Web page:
Another lady who was a cook on a canal boat was Mrs. Clara Shaughnessy, who married a pilot. She and her husband worked on the Sam Buchanan, a boat named after a Huntington businessman. They also worked on a dredge boat that removed sandbars and made repairs on the canal; these boats stayed in some locations for several weeks. After their days on the canal were over, they took up residence in Huntington, her husband working at one of the local sawmills for many years.
Charles Foster, 93, got a job on a canal boat in Lagro for $13 a month. He remembered dry spells when the water wasn’t deep enough for boats to float. “Boats would be strung close together in every town,” he said, with a fight about every five minutes between boatmen.

Lydia Shock, 84, told that she came with her mother and sister by canal to Huntington, but her father came overland with horses, cattle and sheep. The sheep were later all killed by wolves in the vicinity.

“Are you the fellow that writes pieces for the paper about old folks?” one woman asked as Bash sat on her front porch.

For ten years, he did just that. Authors of canal articles and books have used the primary source information he found, which tell us not only about a major change in U.S. transportation but a way of life long gone and lost to us, if not for his devoted writing.

There will be more about his interviews in The Tumble, thanks to a 900-page volume of articles which historian Jean Gernand compiled in 2016.

Information from Find-A-Grave

Anthony Weber (21 Jan 1853-20 Jul 1936), wife Freelove C. Weber, Mount Hope Cemetery, Huntington County, Indiana

Amanda Hawley Cain (7 Jan 1837-24 Jul 1923), husband Freedom L. Cain, died in Huntington, Indiana, burial?

Wesley Willard Hawley (1848-1926), Mount Hope Cemetery, Huntington County, Indiana (brother of Amanda Cain)

Mary Hawley ( ) (sister of Amanda Cain)

Matilda Nuck Rausch (1841-2 Dec 1940), Mount Calvary Cemetery, Huntington County, Indiana

Dr. Sylvanis Phillips Koontz (25 May 1844-1 May 1925), Glenwood Cemetery, Roanoke, Huntington County, Indiana

Mary Shearer Pinkerton ?

Elizabeth Kramer ?

Clara A. Overholtser Shaughennessy (31 Mar 1842-2 Mar 1929), husband John M Shaughennessey, Mount Hope Cemetery, Huntington County, Indiana

Charles Foster (14 Jun 1830-28 May 1925), Mount Calvary Cemetery, Huntington County, Indiana

Charles Foster came to the US from Germany, first working in the anthracite (hard coal) mines of northeastern Pennsylvania. In 1852, he and his brother Peter (#128968717) and Peter’s wife Elizabeth (#128968763) moved to Huntington. Charles worked at a number of trades, including on the Wabash & Erie Canal; with Pete he quarried limestone and burnt lime, providing material for the construction of the Cathedral in Fort Wayne and the Catholic church on Cherry Street in Huntington. In 1862, Charles obtained the contract to rebuild the culvert where the Canal crossed Silver Creek west of the Forks of the Wabash; this stone arch culvert still stands today (2023). He also operated a brick yard in Huntington, and 1872 built the new St. Patrick’s Catholic Church in Lagro. {Credit is due to F.S.Bash whose article appeared in the 6 January 1923 edition of the Huntington Herald, based on his interview of Mr. Foster when he was 93 years old.}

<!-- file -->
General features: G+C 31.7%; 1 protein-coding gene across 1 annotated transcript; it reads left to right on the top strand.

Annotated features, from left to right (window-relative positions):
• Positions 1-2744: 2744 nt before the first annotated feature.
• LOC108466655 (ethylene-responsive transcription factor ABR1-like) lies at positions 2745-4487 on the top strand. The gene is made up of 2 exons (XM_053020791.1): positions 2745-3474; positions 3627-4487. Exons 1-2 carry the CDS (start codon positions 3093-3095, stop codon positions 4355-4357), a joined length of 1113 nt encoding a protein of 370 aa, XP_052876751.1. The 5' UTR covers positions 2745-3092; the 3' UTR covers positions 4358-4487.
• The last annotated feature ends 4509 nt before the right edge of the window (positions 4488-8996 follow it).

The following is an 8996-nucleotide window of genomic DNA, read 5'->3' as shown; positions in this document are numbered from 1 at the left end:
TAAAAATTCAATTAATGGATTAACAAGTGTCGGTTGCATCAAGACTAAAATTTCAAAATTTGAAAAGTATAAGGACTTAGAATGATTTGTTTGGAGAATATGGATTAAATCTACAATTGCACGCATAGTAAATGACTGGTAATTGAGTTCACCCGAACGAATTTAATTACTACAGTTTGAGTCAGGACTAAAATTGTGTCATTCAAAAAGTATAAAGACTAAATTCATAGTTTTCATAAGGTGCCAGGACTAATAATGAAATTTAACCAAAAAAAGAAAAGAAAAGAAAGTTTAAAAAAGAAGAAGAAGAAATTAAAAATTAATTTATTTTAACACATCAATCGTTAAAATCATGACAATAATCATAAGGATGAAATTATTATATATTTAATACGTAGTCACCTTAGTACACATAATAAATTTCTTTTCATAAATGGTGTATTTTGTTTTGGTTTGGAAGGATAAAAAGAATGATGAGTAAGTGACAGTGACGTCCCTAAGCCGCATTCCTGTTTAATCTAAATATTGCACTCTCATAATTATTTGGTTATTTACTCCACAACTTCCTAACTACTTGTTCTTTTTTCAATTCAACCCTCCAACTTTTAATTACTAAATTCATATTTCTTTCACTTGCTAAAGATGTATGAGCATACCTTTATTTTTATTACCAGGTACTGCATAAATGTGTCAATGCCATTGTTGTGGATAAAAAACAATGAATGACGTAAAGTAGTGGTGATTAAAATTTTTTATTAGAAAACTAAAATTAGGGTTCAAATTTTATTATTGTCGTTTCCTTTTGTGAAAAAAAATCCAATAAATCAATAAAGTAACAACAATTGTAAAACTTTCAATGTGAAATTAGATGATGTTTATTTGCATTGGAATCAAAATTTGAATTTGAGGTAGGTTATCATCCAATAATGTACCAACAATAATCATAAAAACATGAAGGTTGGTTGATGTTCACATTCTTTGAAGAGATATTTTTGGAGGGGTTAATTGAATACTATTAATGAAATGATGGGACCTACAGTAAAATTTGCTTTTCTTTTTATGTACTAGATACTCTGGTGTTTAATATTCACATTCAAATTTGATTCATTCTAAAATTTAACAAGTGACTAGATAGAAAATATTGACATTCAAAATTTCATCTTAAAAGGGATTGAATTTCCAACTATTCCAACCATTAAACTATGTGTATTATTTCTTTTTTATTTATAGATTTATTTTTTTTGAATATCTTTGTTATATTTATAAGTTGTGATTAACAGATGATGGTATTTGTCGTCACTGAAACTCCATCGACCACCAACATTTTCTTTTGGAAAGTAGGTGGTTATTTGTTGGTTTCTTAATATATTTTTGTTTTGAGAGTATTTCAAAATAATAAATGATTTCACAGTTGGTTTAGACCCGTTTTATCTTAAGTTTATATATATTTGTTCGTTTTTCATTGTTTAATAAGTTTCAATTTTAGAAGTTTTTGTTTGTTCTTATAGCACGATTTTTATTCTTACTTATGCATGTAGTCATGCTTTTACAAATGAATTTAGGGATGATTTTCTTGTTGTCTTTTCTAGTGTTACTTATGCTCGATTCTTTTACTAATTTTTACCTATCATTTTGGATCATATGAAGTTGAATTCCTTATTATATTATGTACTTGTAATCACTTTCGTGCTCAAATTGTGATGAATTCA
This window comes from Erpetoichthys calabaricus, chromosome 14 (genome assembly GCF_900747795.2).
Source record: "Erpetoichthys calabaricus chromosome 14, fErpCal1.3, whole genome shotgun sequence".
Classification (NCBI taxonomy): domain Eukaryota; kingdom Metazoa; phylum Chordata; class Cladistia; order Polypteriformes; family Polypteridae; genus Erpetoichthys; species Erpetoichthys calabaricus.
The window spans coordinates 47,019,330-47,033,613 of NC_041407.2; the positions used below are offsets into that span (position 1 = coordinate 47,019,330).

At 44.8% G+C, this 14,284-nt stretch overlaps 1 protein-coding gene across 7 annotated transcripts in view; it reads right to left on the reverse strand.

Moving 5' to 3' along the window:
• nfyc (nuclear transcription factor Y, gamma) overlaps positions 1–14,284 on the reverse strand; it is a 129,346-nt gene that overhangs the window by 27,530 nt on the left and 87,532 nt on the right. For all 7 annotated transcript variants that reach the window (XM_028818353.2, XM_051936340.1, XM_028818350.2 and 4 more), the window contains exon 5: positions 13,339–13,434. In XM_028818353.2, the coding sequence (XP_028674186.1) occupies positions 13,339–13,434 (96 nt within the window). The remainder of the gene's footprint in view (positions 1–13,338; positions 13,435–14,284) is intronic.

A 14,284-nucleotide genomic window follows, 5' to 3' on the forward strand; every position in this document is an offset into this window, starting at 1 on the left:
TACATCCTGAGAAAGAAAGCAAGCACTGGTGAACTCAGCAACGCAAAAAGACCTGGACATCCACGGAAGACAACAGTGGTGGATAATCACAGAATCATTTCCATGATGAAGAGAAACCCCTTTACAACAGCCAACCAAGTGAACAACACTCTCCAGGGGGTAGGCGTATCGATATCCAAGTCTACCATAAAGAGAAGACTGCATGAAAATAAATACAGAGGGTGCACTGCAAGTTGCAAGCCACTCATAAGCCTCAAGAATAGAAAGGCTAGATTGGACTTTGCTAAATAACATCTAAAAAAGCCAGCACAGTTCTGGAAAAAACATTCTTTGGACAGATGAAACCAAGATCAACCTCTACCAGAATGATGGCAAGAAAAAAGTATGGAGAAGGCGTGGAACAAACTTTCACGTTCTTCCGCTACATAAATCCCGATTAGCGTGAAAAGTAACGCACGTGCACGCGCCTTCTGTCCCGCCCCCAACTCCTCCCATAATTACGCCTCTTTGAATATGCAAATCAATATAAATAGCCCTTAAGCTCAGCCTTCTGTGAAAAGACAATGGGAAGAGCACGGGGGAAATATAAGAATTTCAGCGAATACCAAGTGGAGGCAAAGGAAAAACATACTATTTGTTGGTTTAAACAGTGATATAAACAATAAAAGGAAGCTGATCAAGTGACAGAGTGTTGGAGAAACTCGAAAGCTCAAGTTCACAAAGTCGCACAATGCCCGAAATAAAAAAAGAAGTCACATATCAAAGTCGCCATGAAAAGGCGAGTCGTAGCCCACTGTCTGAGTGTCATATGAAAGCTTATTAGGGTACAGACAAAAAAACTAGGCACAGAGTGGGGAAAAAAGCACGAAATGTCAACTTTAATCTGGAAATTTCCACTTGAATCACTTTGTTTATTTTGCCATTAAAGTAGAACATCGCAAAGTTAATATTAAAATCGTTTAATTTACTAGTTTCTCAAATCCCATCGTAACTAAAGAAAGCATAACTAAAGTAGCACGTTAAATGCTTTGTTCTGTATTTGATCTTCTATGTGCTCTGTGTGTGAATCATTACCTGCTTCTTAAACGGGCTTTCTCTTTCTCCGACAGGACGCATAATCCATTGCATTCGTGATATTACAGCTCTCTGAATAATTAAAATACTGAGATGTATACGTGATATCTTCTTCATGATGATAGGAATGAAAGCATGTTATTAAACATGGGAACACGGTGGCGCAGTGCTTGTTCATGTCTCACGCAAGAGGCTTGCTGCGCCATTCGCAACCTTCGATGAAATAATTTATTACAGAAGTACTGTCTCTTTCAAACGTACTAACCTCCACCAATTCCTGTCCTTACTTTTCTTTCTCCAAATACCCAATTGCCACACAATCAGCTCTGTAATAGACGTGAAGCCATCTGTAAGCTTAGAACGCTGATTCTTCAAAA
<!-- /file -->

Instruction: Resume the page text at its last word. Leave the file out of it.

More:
Lydia Freehafer Shock (8 Feb 1840-29 Mar 1927), husband Samuel Shock, Shock Cemetery, Huntington County, Indiana

The Fugitive Slaves

Tom Castaldi, CSI Director (Ft. Wayne)

The following story took place in 1834 when the Wabash & Erie Canal was beginning construction and the first sections were yet to reach Huntington from Fort Wayne in 1835.

“The Fugitive Slaves,” History of Jay County, Indiana, (1864) by M.W. Montgomery

“Samuel, and B.W. Hawkins carried the mail by turns, from Winchester to Fort Wayne, by way of Deerfield, Hawkin’s Cabin, New Corydon and Thompson’s Prairie. One evening in the month of February, 1834, Samuel reached his mother’s cabin, on his return from Fort Wayne, while a heavy snow was falling. It was already about ten inches deep and continued to fall so fast that objects could be seen only a few rods from the door. It was a dreary night out doors, but the family were enjoying themselves around a comfortable cabin fire. A loud rap was heard at the door, and, upon its being opened, eight negroes, six men and two women, presented themselves and begged for a night’s lodging. Their request was granted. The men were all common looking negroes, except one. He was tall, broad-chested, very muscular and well proportioned. He possessed affable manners, and an intelligent countenance, and was the leader of the company. One of women was about twenty years of age; the other was a mulatto, and wife of one of the men. She was thinly clad and in feeble health. The canal through Fort Wayne was then being dug, and was attracting laborers from great distances. This company said they were going to work on this canal. The next morning they started on their way northward and Samuel Hawkins went on to Winchester with his mail. There he learned that the negroes were fugitive slaves, and met their pursuers, who had been waiting for him. They asked if he had “met” the slaves. He replied that he had not. This was technically true but was designed to deceive the man-hunters. There were then two routes from Fort Wayne to Winchester: one by way of the Hawkins’ Cabin and New Corydon, the other by Brooks’ and the Godfrey Farm. Supposing, from Samuel’s reply, the fugitives had not gone this road, the slave-holders took the other route, feeling certain that they were on the right track. The reward for the apprehension of the slaves was $1,000, and Samuel Hawkins, by simply giving the information in his possession, might have taken the money. It was a great temptation for one so young and needy, but he did not for a moment entertain a thought of betraying the fleeing company. He said if they would undertake that long, dangerous and wearisome journey on foot and through the deep snow, to gain their “Liberty,” he could not find it in his heart to betray them into bondage. He had the feelings of a man in his bosom and acted accordingly. When the pursuers took the wrong track, he hastened to return, and overtook the fugitives at the Wabash where New Corydon now stands. The snow was so deep, and progress on foot so difficult, that they had only been able to reach that distance.”